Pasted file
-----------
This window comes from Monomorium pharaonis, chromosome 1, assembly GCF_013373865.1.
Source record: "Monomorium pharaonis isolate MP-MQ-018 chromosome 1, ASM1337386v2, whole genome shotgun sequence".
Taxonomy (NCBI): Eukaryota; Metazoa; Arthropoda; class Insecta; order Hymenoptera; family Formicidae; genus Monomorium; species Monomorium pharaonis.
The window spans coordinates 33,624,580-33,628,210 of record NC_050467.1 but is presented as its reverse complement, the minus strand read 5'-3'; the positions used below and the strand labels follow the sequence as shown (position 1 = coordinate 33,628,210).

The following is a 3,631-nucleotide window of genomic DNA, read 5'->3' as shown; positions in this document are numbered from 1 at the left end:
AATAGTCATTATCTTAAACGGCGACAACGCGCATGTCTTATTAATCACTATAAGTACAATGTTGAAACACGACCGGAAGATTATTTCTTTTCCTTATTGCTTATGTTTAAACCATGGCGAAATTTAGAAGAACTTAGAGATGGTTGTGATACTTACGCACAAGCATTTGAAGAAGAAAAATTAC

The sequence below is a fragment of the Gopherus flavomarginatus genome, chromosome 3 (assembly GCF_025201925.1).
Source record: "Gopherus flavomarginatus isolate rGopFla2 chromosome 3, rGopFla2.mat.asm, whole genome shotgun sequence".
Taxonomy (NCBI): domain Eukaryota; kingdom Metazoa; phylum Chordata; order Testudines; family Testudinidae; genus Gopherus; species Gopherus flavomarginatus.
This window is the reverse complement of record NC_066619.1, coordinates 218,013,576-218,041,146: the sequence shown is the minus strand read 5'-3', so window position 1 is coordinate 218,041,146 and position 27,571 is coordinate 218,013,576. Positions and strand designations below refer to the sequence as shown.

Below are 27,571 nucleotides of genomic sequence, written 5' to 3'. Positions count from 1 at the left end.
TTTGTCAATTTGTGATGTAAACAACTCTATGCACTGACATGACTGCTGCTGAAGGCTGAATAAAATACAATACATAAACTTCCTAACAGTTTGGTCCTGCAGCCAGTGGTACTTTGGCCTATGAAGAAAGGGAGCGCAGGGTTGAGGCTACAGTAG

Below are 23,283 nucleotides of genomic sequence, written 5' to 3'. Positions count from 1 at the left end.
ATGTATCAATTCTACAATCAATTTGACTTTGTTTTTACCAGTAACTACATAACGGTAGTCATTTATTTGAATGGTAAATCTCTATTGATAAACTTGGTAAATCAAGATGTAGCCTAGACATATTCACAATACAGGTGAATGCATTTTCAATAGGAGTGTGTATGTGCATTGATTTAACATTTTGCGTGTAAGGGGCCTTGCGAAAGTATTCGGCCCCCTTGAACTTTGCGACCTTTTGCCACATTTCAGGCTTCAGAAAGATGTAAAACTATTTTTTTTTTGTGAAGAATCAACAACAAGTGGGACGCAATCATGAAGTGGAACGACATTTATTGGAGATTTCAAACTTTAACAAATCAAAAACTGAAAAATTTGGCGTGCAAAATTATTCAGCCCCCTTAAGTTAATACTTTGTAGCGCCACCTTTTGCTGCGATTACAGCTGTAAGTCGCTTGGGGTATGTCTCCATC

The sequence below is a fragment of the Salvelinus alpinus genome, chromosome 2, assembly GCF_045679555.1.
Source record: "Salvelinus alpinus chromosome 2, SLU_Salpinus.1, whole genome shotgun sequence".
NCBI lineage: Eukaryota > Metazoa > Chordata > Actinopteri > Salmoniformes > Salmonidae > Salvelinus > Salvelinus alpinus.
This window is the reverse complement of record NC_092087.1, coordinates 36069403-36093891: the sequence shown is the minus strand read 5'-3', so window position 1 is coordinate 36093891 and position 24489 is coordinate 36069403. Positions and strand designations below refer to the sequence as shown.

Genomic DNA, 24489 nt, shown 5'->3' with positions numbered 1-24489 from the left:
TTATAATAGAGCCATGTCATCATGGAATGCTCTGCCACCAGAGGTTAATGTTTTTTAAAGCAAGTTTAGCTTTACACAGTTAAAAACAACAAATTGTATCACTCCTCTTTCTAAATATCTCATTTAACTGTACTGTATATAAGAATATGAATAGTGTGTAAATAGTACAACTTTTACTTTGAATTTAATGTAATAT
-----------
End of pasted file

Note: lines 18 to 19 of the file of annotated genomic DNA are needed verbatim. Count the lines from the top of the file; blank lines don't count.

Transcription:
This window is the reverse complement of record NC_092087.1, coordinates 36069403-36093891: the sequence shown is the minus strand read 5'-3', so window position 1 is coordinate 36093891 and position 24489 is coordinate 36069403. Positions and strand designations below refer to the sequence as shown.

Genomic DNA, 24489 nt, shown 5'->3' with positions numbered 1-24489 from the left: